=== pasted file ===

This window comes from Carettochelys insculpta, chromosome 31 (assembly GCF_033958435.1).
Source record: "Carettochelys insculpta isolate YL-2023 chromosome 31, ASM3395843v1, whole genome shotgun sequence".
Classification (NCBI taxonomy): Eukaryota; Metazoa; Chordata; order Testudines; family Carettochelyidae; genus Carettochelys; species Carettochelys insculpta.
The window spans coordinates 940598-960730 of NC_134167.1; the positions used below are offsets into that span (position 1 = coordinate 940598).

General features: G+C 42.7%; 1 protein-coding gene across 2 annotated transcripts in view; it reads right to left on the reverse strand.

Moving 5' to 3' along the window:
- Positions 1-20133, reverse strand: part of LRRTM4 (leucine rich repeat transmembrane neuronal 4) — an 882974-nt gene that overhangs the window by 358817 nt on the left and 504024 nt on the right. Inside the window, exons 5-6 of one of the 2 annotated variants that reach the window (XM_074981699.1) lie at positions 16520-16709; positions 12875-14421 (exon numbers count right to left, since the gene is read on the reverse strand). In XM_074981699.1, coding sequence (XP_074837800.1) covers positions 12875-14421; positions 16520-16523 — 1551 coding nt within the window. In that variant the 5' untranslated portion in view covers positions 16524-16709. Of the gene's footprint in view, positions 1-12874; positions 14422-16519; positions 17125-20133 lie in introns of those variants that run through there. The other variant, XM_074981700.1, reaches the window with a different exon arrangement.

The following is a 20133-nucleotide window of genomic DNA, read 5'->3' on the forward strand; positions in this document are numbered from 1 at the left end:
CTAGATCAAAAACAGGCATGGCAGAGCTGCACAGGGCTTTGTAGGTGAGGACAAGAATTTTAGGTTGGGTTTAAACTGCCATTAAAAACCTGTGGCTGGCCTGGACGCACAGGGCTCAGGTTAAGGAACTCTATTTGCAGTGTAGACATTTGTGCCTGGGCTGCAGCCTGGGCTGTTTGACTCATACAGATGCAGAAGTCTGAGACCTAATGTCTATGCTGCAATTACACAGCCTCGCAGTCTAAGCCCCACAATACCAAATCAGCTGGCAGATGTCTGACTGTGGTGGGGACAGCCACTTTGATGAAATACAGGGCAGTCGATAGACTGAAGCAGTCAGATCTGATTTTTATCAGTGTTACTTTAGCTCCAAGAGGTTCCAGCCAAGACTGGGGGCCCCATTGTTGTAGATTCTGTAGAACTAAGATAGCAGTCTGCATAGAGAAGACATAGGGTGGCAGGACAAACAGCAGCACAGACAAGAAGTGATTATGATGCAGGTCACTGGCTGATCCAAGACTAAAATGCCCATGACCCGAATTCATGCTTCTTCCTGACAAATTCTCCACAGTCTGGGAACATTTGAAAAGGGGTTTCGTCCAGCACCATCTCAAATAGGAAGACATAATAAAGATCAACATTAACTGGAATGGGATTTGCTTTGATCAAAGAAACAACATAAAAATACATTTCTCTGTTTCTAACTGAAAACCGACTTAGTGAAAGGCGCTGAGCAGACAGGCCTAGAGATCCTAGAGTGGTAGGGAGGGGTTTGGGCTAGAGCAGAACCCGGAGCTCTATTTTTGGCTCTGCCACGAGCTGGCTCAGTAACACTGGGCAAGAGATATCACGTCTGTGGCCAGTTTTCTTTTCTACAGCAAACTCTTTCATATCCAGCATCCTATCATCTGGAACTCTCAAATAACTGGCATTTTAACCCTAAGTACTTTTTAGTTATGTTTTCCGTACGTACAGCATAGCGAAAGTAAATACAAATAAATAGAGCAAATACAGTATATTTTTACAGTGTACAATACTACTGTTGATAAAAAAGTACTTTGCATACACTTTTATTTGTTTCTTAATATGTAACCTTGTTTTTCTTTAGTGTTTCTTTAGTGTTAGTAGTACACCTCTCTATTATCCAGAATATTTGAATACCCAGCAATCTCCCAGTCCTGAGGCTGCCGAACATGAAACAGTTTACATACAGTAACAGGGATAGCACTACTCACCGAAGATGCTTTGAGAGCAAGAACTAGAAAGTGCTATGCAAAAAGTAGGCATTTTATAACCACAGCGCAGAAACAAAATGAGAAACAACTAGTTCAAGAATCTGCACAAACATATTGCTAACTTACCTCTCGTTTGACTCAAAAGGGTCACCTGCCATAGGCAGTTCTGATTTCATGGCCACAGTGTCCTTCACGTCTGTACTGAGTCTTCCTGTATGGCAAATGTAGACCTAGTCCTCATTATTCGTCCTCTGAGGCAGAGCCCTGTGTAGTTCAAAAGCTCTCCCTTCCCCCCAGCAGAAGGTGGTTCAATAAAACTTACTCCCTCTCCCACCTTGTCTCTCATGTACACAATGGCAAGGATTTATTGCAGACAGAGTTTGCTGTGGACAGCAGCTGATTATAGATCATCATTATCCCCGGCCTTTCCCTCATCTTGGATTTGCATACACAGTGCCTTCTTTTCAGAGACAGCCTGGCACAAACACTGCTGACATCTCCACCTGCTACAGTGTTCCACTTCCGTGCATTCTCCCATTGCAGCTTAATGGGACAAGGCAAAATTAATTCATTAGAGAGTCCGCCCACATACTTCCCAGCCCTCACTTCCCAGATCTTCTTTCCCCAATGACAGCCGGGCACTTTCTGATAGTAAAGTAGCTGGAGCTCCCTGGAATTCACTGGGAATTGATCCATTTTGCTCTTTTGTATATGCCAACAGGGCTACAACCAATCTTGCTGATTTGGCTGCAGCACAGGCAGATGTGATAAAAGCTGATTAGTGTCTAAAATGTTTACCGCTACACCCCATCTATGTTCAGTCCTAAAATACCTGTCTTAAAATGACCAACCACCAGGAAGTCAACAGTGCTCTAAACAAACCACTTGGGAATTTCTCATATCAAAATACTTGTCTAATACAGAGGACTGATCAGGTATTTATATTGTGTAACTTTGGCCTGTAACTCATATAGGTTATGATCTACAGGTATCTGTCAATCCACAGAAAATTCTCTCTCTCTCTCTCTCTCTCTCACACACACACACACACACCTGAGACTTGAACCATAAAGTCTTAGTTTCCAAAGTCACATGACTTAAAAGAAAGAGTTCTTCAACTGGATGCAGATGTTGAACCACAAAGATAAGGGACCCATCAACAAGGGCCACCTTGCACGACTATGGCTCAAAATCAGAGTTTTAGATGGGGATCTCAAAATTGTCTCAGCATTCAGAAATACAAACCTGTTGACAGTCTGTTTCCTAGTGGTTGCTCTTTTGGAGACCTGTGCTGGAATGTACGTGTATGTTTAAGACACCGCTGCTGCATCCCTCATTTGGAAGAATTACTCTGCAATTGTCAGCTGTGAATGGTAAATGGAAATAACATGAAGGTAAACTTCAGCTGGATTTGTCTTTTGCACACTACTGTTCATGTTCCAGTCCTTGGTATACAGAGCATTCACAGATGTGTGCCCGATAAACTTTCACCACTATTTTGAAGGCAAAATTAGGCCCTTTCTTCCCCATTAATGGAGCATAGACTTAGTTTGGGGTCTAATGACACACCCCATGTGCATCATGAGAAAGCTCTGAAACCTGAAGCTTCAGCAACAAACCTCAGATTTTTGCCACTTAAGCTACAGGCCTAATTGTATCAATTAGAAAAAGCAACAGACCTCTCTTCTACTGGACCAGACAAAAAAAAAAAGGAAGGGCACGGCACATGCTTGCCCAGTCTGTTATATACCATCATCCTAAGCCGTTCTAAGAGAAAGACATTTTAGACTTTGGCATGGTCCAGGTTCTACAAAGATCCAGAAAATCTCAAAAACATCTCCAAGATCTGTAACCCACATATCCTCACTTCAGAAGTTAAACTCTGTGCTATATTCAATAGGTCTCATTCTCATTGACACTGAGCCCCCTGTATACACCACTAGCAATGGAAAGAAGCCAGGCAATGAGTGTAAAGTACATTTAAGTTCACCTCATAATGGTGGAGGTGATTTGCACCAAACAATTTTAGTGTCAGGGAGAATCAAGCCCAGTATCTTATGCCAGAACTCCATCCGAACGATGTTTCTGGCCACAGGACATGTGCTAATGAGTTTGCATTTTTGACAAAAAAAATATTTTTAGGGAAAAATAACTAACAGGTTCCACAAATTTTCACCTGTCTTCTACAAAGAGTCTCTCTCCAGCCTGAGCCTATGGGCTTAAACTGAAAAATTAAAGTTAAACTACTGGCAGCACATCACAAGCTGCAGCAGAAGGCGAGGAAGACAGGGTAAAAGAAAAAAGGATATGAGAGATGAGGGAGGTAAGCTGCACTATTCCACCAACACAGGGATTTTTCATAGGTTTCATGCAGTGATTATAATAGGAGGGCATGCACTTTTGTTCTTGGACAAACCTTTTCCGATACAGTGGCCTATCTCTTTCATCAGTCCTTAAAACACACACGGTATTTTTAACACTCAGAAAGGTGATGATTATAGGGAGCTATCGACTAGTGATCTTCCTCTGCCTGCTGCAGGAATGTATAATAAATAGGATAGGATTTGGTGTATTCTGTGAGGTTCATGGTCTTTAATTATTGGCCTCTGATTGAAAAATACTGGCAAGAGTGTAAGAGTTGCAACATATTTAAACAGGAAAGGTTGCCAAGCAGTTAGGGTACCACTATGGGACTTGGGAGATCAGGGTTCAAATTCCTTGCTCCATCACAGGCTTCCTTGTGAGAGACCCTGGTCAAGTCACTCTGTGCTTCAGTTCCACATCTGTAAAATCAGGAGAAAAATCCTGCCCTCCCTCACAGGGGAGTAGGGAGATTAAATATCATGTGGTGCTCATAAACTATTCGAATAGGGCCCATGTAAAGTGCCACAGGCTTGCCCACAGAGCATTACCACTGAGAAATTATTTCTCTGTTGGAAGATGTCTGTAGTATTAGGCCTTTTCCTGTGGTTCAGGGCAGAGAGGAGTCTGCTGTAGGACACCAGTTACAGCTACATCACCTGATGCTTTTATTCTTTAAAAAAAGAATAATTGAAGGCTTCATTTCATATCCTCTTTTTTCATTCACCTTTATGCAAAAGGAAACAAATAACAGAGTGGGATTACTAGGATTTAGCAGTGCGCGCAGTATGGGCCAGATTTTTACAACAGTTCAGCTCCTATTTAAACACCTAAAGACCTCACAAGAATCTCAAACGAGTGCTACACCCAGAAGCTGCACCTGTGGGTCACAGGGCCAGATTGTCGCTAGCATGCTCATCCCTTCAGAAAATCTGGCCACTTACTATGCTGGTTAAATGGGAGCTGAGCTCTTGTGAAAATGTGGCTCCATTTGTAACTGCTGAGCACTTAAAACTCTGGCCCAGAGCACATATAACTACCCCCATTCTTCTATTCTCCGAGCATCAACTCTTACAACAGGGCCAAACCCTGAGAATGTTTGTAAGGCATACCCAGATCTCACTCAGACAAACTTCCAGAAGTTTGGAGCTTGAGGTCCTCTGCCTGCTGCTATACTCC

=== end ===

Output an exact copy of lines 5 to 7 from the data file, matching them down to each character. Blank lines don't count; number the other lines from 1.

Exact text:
General features: G+C 42.7%; 1 protein-coding gene across 2 annotated transcripts in view; it reads right to left on the reverse strand.

Moving 5' to 3' along the window:
- Positions 1-20133, reverse strand: part of LRRTM4 (leucine rich repeat transmembrane neuronal 4) — an 882974-nt gene that overhangs the window by 358817 nt on the left and 504024 nt on the right. Inside the window, exons 5-6 of one of the 2 annotated variants that reach the window (XM_074981699.1) lie at positions 16520-16709; positions 12875-14421 (exon numbers count right to left, since the gene is read on the reverse strand). In XM_074981699.1, coding sequence (XP_074837800.1) covers positions 12875-14421; positions 16520-16523 — 1551 coding nt within the window. In that variant the 5' untranslated portion in view covers positions 16524-16709. Of the gene's footprint in view, positions 1-12874; positions 14422-16519; positions 17125-20133 lie in introns of those variants that run through there. The other variant, XM_074981700.1, reaches the window with a different exon arrangement.